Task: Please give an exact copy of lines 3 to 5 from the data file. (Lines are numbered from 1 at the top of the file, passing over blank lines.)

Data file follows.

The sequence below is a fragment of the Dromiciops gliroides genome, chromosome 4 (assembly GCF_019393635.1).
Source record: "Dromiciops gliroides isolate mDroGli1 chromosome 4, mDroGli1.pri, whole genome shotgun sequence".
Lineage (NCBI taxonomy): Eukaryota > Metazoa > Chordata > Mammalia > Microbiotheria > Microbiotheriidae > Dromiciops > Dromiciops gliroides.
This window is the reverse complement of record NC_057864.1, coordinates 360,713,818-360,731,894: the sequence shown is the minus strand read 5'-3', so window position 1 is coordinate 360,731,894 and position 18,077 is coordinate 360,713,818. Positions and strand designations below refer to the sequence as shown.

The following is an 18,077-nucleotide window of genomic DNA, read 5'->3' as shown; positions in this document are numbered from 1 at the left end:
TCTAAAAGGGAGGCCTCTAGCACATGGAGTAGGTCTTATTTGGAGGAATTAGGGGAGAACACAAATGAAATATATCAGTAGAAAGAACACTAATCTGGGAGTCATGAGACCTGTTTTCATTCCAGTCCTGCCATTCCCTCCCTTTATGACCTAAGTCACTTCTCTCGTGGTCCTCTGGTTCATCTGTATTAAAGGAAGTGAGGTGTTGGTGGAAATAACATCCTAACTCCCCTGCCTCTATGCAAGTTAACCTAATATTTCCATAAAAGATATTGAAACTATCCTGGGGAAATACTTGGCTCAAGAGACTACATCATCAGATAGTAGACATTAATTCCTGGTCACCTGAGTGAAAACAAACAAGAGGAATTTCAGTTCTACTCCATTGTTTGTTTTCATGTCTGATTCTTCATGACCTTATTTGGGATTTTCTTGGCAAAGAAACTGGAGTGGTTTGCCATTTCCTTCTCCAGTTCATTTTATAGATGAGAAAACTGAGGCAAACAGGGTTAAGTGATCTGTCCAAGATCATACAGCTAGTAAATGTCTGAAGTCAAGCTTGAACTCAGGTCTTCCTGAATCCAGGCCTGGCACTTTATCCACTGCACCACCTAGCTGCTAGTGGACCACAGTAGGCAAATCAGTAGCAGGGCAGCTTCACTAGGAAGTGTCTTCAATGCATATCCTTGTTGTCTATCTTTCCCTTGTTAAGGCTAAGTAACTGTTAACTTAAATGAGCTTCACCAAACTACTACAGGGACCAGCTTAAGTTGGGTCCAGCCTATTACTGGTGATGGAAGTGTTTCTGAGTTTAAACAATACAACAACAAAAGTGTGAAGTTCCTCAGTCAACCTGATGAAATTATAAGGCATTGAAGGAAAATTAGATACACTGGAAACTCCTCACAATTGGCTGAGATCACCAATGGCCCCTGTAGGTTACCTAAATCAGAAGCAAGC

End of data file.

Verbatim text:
Lineage (NCBI taxonomy): Eukaryota > Metazoa > Chordata > Mammalia > Microbiotheria > Microbiotheriidae > Dromiciops > Dromiciops gliroides.
This window is the reverse complement of record NC_057864.1, coordinates 360,713,818-360,731,894: the sequence shown is the minus strand read 5'-3', so window position 1 is coordinate 360,731,894 and position 18,077 is coordinate 360,713,818. Positions and strand designations below refer to the sequence as shown.

The following is an 18,077-nucleotide window of genomic DNA, read 5'->3' as shown; positions in this document are numbered from 1 at the left end: